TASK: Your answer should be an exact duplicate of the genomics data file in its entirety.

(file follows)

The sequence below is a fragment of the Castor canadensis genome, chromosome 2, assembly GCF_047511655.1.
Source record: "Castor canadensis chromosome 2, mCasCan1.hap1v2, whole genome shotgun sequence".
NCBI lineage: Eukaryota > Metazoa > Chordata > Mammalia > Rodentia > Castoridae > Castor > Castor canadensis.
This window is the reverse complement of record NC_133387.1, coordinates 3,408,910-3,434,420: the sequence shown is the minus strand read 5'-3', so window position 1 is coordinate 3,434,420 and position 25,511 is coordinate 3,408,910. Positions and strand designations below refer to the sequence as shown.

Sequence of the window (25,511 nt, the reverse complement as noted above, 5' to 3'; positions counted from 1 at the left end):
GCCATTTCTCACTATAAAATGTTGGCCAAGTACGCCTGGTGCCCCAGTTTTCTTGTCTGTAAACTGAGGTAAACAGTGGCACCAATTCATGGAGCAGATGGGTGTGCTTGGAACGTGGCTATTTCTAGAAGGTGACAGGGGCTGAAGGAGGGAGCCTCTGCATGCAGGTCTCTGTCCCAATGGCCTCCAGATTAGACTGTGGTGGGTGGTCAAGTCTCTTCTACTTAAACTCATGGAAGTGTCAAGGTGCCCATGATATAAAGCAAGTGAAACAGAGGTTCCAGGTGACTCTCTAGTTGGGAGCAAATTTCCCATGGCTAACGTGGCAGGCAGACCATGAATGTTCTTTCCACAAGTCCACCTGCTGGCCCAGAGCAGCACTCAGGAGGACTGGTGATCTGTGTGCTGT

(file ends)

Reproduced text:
The sequence below is a fragment of the Castor canadensis genome, chromosome 2, assembly GCF_047511655.1.
Source record: "Castor canadensis chromosome 2, mCasCan1.hap1v2, whole genome shotgun sequence".
NCBI lineage: Eukaryota > Metazoa > Chordata > Mammalia > Rodentia > Castoridae > Castor > Castor canadensis.
This window is the reverse complement of record NC_133387.1, coordinates 3,408,910-3,434,420: the sequence shown is the minus strand read 5'-3', so window position 1 is coordinate 3,434,420 and position 25,511 is coordinate 3,408,910. Positions and strand designations below refer to the sequence as shown.

Sequence of the window (25,511 nt, the reverse complement as noted above, 5' to 3'; positions counted from 1 at the left end):
GCCATTTCTCACTATAAAATGTTGGCCAAGTACGCCTGGTGCCCCAGTTTTCTTGTCTGTAAACTGAGGTAAACAGTGGCACCAATTCATGGAGCAGATGGGTGTGCTTGGAACGTGGCTATTTCTAGAAGGTGACAGGGGCTGAAGGAGGGAGCCTCTGCATGCAGGTCTCTGTCCCAATGGCCTCCAGATTAGACTGTGGTGGGTGGTCAAGTCTCTTCTACTTAAACTCATGGAAGTGTCAAGGTGCCCATGATATAAAGCAAGTGAAACAGAGGTTCCAGGTGACTCTCTAGTTGGGAGCAAATTTCCCATGGCTAACGTGGCAGGCAGACCATGAATGTTCTTTCCACAAGTCCACCTGCTGGCCCAGAGCAGCACTCAGGAGGACTGGTGATCTGTGTGCTGT